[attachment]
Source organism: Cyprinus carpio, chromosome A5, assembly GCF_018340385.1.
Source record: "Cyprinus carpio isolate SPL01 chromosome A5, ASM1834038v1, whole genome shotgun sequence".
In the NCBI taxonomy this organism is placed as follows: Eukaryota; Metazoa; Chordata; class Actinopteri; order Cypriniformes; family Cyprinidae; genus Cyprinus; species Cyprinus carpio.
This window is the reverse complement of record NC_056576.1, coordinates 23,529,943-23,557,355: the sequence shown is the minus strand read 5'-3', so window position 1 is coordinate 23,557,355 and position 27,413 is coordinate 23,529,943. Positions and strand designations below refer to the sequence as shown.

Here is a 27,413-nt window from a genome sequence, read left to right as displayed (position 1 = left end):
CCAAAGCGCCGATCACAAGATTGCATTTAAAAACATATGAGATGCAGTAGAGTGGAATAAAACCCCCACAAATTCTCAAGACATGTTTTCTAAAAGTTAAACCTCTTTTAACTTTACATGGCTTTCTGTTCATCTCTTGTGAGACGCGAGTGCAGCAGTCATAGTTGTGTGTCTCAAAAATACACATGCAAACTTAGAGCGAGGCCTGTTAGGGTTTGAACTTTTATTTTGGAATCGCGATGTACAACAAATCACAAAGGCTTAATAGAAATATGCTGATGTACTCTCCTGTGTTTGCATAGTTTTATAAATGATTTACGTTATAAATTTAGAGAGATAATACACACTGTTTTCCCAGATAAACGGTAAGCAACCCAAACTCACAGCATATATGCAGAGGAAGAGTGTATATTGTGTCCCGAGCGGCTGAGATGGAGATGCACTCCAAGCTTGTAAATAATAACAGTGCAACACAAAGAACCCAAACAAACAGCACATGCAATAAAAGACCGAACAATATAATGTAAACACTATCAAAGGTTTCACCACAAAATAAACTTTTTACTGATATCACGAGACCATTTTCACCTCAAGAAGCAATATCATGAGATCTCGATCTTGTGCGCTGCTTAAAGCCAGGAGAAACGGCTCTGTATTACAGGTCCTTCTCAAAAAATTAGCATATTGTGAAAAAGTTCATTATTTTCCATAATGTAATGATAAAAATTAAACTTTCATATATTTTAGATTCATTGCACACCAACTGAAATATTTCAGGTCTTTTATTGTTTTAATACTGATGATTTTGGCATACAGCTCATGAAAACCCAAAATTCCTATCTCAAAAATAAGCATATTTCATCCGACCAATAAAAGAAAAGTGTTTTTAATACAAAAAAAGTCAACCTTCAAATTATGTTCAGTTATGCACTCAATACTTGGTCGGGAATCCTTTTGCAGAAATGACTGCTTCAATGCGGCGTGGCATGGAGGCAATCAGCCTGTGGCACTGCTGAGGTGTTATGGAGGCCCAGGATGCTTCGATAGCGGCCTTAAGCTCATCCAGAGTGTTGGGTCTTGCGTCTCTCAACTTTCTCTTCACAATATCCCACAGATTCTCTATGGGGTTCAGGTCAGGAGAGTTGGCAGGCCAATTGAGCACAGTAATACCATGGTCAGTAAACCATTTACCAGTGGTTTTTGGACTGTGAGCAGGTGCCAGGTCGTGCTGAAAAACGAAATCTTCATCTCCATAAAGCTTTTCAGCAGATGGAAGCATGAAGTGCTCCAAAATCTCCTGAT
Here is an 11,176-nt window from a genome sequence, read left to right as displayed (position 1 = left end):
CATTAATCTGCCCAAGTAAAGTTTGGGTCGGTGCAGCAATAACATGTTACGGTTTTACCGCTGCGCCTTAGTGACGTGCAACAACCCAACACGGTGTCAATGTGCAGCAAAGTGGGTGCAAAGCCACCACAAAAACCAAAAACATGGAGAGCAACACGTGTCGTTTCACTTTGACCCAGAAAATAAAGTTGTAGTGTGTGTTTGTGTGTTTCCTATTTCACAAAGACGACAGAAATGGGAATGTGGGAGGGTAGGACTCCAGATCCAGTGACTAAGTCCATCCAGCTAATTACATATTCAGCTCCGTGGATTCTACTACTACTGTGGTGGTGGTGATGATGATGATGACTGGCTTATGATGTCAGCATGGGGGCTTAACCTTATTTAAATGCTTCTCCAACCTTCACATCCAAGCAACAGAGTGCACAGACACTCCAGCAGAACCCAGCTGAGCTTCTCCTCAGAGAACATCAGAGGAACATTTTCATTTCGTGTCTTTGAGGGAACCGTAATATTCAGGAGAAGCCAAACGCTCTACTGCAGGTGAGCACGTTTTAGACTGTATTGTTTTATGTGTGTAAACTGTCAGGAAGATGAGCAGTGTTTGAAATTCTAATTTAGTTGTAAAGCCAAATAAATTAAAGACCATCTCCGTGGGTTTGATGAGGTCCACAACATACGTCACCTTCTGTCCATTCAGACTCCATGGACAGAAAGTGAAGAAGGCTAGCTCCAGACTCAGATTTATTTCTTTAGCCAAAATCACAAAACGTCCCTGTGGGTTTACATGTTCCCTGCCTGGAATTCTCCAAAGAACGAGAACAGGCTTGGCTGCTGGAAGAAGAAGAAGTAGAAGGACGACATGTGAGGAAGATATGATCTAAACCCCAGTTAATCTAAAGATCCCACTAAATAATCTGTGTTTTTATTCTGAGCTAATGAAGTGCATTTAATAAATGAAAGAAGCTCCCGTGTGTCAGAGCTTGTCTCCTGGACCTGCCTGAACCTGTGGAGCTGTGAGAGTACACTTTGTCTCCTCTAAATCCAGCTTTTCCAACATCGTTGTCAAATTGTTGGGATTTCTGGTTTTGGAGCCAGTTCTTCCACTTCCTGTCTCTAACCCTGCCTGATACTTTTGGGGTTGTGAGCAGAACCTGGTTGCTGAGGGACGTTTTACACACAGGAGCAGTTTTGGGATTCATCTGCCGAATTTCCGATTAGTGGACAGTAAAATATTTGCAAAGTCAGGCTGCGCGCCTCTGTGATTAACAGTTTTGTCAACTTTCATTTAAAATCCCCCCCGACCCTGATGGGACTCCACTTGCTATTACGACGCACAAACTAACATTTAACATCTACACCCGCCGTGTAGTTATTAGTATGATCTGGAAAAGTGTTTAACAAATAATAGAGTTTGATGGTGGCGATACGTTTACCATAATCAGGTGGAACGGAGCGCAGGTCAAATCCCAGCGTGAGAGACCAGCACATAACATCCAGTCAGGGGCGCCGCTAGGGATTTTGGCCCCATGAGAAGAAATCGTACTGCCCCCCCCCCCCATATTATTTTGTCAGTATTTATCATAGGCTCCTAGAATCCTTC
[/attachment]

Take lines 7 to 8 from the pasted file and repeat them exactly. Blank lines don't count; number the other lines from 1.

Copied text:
Here is an 11,176-nt window from a genome sequence, read left to right as displayed (position 1 = left end):
CATTAATCTGCCCAAGTAAAGTTTGGGTCGGTGCAGCAATAACATGTTACGGTTTTACCGCTGCGCCTTAGTGACGTGCAACAACCCAACACGGTGTCAATGTGCAGCAAAGTGGGTGCAAAGCCACCACAAAAACCAAAAACATGGAGAGCAACACGTGTCGTTTCACTTTGACCCAGAAAATAAAGTTGTAGTGTGTGTTTGTGTGTTTCCTATTTCACAAAGACGACAGAAATGGGAATGTGGGAGGGTAGGACTCCAGATCCAGTGACTAAGTCCATCCAGCTAATTACATATTCAGCTCCGTGGATTCTACTACTACTGTGGTGGTGGTGATGATGATGATGACTGGCTTATGATGTCAGCATGGGGGCTTAACCTTATTTAAATGCTTCTCCAACCTTCACATCCAAGCAACAGAGTGCACAGACACTCCAGCAGAACCCAGCTGAGCTTCTCCTCAGAGAACATCAGAGGAACATTTTCATTTCGTGTCTTTGAGGGAACCGTAATATTCAGGAGAAGCCAAACGCTCTACTGCAGGTGAGCACGTTTTAGACTGTATTGTTTTATGTGTGTAAACTGTCAGGAAGATGAGCAGTGTTTGAAATTCTAATTTAGTTGTAAAGCCAAATAAATTAAAGACCATCTCCGTGGGTTTGATGAGGTCCACAACATACGTCACCTTCTGTCCATTCAGACTCCATGGACAGAAAGTGAAGAAGGCTAGCTCCAGACTCAGATTTATTTCTTTAGCCAAAATCACAAAACGTCCCTGTGGGTTTACATGTTCCCTGCCTGGAATTCTCCAAAGAACGAGAACAGGCTTGGCTGCTGGAAGAAGAAGAAGTAGAAGGACGACATGTGAGGAAGATATGATCTAAACCCCAGTTAATCTAAAGATCCCACTAAATAATCTGTGTTTTTATTCTGAGCTAATGAAGTGCATTTAATAAATGAAAGAAGCTCCCGTGTGTCAGAGCTTGTCTCCTGGACCTGCCTGAACCTGTGGAGCTGTGAGAGTACACTTTGTCTCCTCTAAATCCAGCTTTTCCAACATCGTTGTCAAATTGTTGGGATTTCTGGTTTTGGAGCCAGTTCTTCCACTTCCTGTCTCTAACCCTGCCTGATACTTTTGGGGTTGTGAGCAGAACCTGGTTGCTGAGGGACGTTTTACACACAGGAGCAGTTTTGGGATTCATCTGCCGAATTTCCGATTAGTGGACAGTAAAATATTTGCAAAGTCAGGCTGCGCGCCTCTGTGATTAACAGTTTTGTCAACTTTCATTTAAAATCCCCCCCGACCCTGATGGGACTCCACTTGCTATTACGACGCACAAACTAACATTTAACATCTACACCCGCCGTGTAGTTATTAGTATGATCTGGAAAAGTGTTTAACAAATAATAGAGTTTGATGGTGGCGATACGTTTACCATAATCAGGTGGAACGGAGCGCAGGTCAAATCCCAGCGTGAGAGACCAGCACATAACATCCAGTCAGGGGCGCCGCTAGGGATTTTGGCCCCATGAGAAGAAATCGTACTGCCCCCCCCCCCCATATTATTTTGTCAGTATTTATCATAGGCTCCTAGAATCCTTC